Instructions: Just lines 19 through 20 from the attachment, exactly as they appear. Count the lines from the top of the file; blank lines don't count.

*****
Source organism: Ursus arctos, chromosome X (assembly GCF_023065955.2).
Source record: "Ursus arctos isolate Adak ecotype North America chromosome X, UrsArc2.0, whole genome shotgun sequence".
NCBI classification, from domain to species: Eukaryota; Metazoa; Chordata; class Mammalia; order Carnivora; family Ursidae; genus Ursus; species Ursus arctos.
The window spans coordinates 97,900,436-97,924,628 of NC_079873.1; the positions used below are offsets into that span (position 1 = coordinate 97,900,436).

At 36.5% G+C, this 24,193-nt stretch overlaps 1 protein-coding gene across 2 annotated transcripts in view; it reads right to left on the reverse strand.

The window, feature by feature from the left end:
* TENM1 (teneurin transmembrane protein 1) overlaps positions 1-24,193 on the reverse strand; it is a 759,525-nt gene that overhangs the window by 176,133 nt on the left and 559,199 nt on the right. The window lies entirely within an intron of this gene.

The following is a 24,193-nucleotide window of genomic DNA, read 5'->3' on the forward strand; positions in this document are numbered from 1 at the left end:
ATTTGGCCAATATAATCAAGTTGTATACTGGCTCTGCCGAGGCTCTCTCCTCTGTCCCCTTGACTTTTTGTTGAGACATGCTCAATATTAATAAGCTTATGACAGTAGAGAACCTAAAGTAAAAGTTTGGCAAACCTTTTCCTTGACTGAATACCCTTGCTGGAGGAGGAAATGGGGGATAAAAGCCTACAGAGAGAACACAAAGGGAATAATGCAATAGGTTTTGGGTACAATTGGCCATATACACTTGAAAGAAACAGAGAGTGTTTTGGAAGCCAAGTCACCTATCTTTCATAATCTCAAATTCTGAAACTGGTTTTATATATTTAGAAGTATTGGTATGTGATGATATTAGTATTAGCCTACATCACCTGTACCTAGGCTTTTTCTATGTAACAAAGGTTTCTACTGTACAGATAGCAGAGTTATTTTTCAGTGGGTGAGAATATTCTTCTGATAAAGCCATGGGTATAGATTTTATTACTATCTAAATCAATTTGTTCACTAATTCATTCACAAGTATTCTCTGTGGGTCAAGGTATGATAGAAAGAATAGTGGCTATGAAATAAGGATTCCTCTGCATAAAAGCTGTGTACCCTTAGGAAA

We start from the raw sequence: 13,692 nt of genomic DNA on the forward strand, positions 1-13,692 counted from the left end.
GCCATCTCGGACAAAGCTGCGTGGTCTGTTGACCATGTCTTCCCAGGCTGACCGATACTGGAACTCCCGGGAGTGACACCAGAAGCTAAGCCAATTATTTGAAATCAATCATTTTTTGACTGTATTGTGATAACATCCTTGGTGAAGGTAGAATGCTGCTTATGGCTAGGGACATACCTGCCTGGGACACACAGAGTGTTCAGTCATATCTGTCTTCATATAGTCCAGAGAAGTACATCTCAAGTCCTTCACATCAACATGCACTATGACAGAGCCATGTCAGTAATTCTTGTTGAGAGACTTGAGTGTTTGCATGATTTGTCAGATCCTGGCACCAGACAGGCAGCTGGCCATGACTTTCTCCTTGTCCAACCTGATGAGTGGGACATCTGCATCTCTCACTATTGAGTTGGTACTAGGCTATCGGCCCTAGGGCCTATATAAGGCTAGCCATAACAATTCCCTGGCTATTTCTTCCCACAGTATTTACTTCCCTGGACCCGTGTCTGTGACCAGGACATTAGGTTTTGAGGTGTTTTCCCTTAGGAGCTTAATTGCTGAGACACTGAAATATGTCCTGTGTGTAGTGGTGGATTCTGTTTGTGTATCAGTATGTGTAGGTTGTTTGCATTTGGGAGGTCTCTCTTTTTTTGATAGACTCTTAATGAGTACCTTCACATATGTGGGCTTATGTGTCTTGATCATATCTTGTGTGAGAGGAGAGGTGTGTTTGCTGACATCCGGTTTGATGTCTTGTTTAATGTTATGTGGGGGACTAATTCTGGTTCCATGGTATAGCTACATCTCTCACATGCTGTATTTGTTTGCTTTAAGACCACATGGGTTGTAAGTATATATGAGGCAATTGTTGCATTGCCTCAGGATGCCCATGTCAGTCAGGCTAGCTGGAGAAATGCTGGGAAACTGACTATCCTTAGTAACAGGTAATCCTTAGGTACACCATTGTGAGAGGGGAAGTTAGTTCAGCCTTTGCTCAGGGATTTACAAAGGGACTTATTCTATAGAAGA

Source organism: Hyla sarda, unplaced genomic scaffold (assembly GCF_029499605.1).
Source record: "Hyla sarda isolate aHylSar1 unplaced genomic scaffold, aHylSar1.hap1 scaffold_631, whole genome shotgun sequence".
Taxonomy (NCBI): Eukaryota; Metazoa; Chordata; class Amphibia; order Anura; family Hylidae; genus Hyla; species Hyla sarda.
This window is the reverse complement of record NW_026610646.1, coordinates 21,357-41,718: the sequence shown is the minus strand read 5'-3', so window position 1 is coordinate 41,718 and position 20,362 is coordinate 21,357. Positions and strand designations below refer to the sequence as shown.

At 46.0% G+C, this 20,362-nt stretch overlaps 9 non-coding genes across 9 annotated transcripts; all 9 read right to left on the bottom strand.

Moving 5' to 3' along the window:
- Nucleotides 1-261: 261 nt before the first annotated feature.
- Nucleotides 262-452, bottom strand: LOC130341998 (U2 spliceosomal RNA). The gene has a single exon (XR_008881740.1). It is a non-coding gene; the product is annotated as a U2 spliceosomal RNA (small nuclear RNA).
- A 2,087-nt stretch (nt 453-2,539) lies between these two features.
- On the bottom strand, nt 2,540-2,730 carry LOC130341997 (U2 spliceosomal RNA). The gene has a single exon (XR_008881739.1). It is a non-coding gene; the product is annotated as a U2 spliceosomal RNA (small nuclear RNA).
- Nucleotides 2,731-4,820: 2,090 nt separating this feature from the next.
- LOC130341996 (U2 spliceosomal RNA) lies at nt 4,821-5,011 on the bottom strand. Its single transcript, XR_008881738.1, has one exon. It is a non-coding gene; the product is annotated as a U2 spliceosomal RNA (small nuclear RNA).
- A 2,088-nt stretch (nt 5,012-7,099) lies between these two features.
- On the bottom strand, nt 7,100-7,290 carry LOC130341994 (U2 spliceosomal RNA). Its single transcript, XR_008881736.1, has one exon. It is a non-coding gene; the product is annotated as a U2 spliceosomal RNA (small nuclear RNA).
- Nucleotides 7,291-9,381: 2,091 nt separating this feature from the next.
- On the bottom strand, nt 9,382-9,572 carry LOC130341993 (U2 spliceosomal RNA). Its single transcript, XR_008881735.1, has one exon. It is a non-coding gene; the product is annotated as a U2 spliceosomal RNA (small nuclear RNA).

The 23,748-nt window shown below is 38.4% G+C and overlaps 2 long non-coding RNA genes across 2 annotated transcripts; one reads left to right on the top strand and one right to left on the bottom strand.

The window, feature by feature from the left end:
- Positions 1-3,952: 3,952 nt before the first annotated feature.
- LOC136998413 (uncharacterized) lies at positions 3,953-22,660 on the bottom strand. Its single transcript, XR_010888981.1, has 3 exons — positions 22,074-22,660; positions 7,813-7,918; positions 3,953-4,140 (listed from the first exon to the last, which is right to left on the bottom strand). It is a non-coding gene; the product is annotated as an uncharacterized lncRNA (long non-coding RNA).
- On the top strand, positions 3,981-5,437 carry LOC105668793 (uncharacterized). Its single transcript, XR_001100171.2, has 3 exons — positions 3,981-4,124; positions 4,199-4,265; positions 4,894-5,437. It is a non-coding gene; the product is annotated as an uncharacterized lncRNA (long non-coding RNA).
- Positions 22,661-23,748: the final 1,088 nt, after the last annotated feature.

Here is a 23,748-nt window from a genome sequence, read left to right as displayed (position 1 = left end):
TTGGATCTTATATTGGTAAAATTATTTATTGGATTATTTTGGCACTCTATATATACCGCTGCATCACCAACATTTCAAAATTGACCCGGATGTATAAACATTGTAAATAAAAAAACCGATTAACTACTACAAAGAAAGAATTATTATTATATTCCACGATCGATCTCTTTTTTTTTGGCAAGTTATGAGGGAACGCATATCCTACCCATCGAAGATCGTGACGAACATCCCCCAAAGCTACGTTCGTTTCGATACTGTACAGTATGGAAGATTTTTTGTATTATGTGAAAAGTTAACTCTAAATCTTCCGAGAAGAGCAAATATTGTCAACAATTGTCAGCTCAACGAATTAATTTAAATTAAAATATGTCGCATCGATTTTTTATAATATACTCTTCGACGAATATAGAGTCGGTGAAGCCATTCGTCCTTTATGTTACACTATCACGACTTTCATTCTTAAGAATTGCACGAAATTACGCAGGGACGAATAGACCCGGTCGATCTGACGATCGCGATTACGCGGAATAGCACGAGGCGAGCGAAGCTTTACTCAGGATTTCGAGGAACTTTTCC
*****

- Nucleotides 262-452, bottom strand: LOC130341998 (U2 spliceosomal RNA). The gene has a single exon (XR_008881740.1). It is a non-coding gene; the product is annotated as a U2 spliceosomal RNA (small nuclear RNA).
- A 2,087-nt stretch (nt 453-2,539) lies between these two features.